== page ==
Recently, in the Boston Herald (FEBRUARY 12 ISSUE), there was a short news clip about WHDH reporter Sara Edwards who, along with a small group of other reporters was selected to appear on a television episode of ER as an extra. In this story, she expressed her dismay at not being chosen to portray a physician, but instead an RN.
``Ugh, I look like I should be scrubbing floors in that smock,'' said Channel 7's glam gal who, along with a handful of TV reporters, was invited to be an extra on the hit NBC medi-drama. ``I was so jealous that some reporters got to be doctors, the one from L.A. got to be a victim with blood all over her face, and I look like I should be cleaning toilets.'' However, Sara did get to wear a stethoscope. But when she went to check Ming-Na, who plays Dr. Jing-Mei Chen, the "ER" doc had to give her an anatomy lesson!
And if that didn't make Sara feel silly enough, director Charles Haid (he was cop Andy Renko on "Hill Street Blues") had to yell "cut" during Sara's scene at the nurses' station when the RN-for-a- day tripped over a wheelchair! "I was so embarrassed," she said. But off-camera, the 7News gal got to use "the paddles" on Noah Wyle (Dr. John Carter) and told the cute, yet confused, Croatian, Dr. Luka Kovac (Goren Visnjic) he needed to have another affair with a nurse.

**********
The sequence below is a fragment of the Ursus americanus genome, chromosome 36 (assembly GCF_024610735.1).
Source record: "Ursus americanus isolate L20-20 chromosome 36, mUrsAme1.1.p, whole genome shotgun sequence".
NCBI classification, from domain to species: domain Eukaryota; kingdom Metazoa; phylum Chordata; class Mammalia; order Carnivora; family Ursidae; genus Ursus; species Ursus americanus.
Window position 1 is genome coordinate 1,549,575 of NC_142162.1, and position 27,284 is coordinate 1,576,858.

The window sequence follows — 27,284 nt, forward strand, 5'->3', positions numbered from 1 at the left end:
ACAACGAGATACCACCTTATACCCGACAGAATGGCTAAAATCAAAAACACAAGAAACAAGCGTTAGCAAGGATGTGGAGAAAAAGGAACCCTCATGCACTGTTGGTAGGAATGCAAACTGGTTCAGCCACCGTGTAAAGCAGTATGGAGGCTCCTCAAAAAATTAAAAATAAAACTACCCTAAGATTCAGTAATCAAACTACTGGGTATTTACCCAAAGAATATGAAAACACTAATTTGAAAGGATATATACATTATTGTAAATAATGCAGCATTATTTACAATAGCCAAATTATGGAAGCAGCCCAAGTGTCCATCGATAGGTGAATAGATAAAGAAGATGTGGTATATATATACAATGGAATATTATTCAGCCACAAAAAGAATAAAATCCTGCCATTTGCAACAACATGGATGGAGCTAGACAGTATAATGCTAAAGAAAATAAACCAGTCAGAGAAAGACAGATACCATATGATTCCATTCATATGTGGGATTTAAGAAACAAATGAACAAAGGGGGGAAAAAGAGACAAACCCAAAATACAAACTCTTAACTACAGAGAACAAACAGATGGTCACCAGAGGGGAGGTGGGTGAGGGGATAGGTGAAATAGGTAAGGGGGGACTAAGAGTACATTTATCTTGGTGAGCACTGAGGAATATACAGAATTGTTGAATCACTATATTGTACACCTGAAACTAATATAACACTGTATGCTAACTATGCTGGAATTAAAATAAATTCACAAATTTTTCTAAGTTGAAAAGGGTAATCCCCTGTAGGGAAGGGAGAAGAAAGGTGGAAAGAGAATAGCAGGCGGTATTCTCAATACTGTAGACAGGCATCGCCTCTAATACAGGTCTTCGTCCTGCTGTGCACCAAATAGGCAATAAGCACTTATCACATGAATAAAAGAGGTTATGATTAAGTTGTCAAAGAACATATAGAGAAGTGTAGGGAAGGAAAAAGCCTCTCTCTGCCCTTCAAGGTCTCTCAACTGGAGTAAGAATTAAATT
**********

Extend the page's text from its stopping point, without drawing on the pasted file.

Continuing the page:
Anyhow, I sent a little note to WHDH regarding her disparaging comments about nurses and got this reply:
Thank you for your comments regarding Sara Edwards' remarks in the February 12 Boston Herald's Inside Track. Please be assured that absolutely no disrespect was intended to the worthy and critical profession of nursing. Sara was visiting the set of a television program surrounded by actors and actresses; she was not in a real setting observing real medical professionals. Sara was simply making a joke about that contrast and was not referring to a real life situation of any kind. We apologize for any insult you perceive, but no such thing was intended. Again, thank you for your correspondence.
Ro Dooley Webster
Director of Public Relations
I FEEL THAT AS A PROFESSIONAL, I AM OBLIGATED TO PRESERVE THE DIGNITY OF MY ROLE AS A CAREGIVER AS WELL AS AN EDUCATED PERSON. THE NURSING PROFESSION HAS TAKEN TOO MANY "KNOCKS" OVER THE DECADES. WE NEED TO SET THE PUBLIC PERCEPTIONS STRAIGHT, AND THAT BEGINS WITH THE MEDIA.
If you have any feedback that you would like to send, please forward an email with your thoughts to: RDooley@whdh.com
I am sure that "Ro" will appreciate your thoughts...